Q&A: Chicago rapper GLC

GLC, aka Gangsta L. Crisis, came to town Sunday and Monday to promote the release of True to the Game, a hip-hop compilation album featuring industry giants like Ludacris, Snoop Dogg, T-Pain and Kanye West. A portion of the proceeds from sales of the album benefit Kansas City’s Negro Leagues Baseball Museum. I met with GLC, whose song with Kanye West, “The Big Screen,” appears on the album. The 31-year-old is the latest signee to West’s G.O.O.D. Records label. This post contains portions of the interview that mainly concern G’s career and music. Earlier, I posted the parts of the conversation that focused on True to the Game and the Negro Leagues Museum — and also contained GLC’s highly entertaining vision for a future museum dedicated to the history of hip-hop.

The Pitch: Your first album, Love, Life and Loyalty is coming out this summer. Is there a release date?

GLC: We don’t have the date yet. We just focused on knocking this record [“The Big Screen”] out, we just shot the video for it, and we’re gonna ride the wave. We’re gonna go around, make appearances, do performances, do everything we gotta do, and Kanye has just produced, like, five records on my album, and we have a lot of labels biting right now. It’s just a matter of what route we wanna take with it.

So it might not come out on G.O.O.D.?

GLC: It’ll come out through G.O.O.D., but it still has to have a distributor. So once we lock distribution, we’ll go forward. It’s just a matter of where we wanna go, but we’re gonna do what makes the most sense ’cause now we have people biting, like majors. Everybody’s like, “We wanna get GLC over here, we wanna get GLC over here.” We have to do what makes the most sense, economically as well as comfort. You gotta be comfortable. ‘Cause right now, we’re feeling great. We just did South by Southwest in Austin. Woke up the next day, go out to the airport and I was on the front page of the newspaper, like, “GLC, Kanye West, rockin'”

I saw that video on YouTube.

GLC: Aw man, you got your virals down.

When you were young, who did you look up to in hip-hop or in music, and what messages did you look for?

GLC: I really looked up to Marvin Gaye, because he was super smooth, like, with the ladies, and his music had content. He opposed war. He opposed hardships. I looked up to Curtis Mayfield because I could really relate to what he was talking about, even though his music was from the ’60s and ’70s. Everything that he was saying in his songs, I was seeing whenever I went outside my door, and I was like, “Wow, he’s putting this to music, and it’s super smooth.” I looked up to Isaac Hayes, man, all the like really player-types in the music business. I also looked up to, like, Michael McDonald, like [claps and sings] “I keep forgettin’ we’re not in love anymore.” He was super cold because he was like, I keep forgettin’ that things’ll never be the same again, baby. I looked up to Luther, ’cause anytime I turned his music on as a young man, I turned on Luther Vandross, and that’d be less mackin’ for me to do, because he’d say all the stuff to the woman for me. I wouldn’t even have to say it! I was amazed by that, man.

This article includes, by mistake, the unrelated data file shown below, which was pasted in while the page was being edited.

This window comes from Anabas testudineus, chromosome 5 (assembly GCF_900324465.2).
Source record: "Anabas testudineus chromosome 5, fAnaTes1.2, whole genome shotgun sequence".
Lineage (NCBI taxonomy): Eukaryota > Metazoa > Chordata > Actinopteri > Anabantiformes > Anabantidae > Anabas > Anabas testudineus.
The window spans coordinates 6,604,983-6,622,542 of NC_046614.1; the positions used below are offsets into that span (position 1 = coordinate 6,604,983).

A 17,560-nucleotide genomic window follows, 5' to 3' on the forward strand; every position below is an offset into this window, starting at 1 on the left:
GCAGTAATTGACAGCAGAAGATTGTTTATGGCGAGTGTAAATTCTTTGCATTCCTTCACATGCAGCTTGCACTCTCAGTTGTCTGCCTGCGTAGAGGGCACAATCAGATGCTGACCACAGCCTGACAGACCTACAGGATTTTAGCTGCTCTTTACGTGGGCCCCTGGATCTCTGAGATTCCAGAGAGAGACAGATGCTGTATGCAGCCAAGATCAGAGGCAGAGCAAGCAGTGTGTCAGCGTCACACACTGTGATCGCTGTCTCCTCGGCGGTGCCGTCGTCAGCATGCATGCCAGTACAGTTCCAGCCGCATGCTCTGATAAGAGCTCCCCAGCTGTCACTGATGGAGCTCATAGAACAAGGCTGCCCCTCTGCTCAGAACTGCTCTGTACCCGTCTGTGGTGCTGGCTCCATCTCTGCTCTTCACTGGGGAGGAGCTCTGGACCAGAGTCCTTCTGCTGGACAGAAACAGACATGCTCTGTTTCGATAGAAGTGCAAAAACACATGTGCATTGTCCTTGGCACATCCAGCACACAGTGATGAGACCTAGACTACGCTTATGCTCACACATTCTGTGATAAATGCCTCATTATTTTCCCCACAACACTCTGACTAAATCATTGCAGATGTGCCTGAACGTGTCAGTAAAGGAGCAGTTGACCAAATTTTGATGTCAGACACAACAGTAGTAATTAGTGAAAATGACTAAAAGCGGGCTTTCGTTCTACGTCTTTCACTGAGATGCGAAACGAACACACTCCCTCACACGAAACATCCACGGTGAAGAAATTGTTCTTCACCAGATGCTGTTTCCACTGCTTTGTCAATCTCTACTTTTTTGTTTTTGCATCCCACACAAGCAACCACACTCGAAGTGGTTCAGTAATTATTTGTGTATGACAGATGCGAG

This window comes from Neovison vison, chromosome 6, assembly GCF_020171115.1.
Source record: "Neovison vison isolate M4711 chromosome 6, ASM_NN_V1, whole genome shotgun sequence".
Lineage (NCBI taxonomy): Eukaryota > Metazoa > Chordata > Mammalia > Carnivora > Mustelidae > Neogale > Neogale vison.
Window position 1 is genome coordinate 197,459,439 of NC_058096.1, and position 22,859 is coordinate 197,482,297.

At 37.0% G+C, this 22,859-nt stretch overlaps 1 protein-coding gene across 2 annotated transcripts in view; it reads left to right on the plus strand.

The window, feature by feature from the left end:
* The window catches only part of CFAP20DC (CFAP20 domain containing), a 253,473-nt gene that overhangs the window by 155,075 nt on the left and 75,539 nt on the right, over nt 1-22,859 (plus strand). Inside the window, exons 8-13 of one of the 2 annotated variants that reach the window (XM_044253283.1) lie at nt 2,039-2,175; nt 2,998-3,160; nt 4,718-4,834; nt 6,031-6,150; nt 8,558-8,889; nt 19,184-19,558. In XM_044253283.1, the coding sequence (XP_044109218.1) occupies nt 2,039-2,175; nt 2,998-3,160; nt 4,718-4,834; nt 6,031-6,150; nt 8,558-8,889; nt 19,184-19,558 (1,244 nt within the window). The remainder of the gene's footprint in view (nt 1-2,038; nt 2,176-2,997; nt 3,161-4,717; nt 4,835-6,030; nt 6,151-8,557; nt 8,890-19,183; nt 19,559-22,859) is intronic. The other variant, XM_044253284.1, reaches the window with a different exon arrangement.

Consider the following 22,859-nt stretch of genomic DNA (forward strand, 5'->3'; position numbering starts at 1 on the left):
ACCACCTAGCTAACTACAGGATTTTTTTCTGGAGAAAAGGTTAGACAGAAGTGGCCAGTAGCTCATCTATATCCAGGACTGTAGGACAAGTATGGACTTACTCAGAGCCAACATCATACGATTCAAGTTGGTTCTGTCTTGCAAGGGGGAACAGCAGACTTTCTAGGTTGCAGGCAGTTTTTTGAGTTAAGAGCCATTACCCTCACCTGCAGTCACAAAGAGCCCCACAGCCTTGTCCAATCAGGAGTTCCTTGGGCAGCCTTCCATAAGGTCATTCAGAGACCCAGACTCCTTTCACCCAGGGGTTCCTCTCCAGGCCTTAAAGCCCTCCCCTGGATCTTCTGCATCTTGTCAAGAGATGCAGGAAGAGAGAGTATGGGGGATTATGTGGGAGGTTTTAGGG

I looked up to Public Enemy, cause they was just rebels. I looked up to Tribe Called Quest, they was cold. I had a range of artists. … UGK, Scarface, man, I even looked up to MC Hammer, ’cause he was just funny. He used to wear them big pants and came out dancin’, and he traveled the whole world, and hired everybody he knew! Now he went bankrupt doin’ it, but just to see this man come out, got everybody doin’ his dance wearin’ these crazy pants, it was like, wow, look at his take on pop culture, and look what he did. He transcended the game. …

What style of artist are you?

GLC: I am a hip-hop artist. I’m also one of intellect and one of playerism. Like, I can teach you things and give you knowledge, wisdom and understanding and give you game, but I cannot ignore or hide my passion for women. … I love women as much as I love the sweet potato muffins at the Peach Tree. I had those, and my mind was gone, you know what I’m sayin’? Women kinda do that to me a little bit. But also, I don’t glorify violence or negativity or hustlin’ or this ‘n that. I speak in terms of history as opposed to glorification, like “Hey, I did this.” Or this bad thing happened to me. I learned from it … All these negative situations, but instead of me going into a corner and balling up, or going to jail or being in a crazy house or just being out there messed up, I turned it into something positive. How to turn tragedy into triumph. … We are a reckoning-power people bound by no measures. We can do whatever we wanna do. Who’s gonna tell me no? That’s how I feel. You can’t deny the undeniable, that’s what my music says.

Categories: Music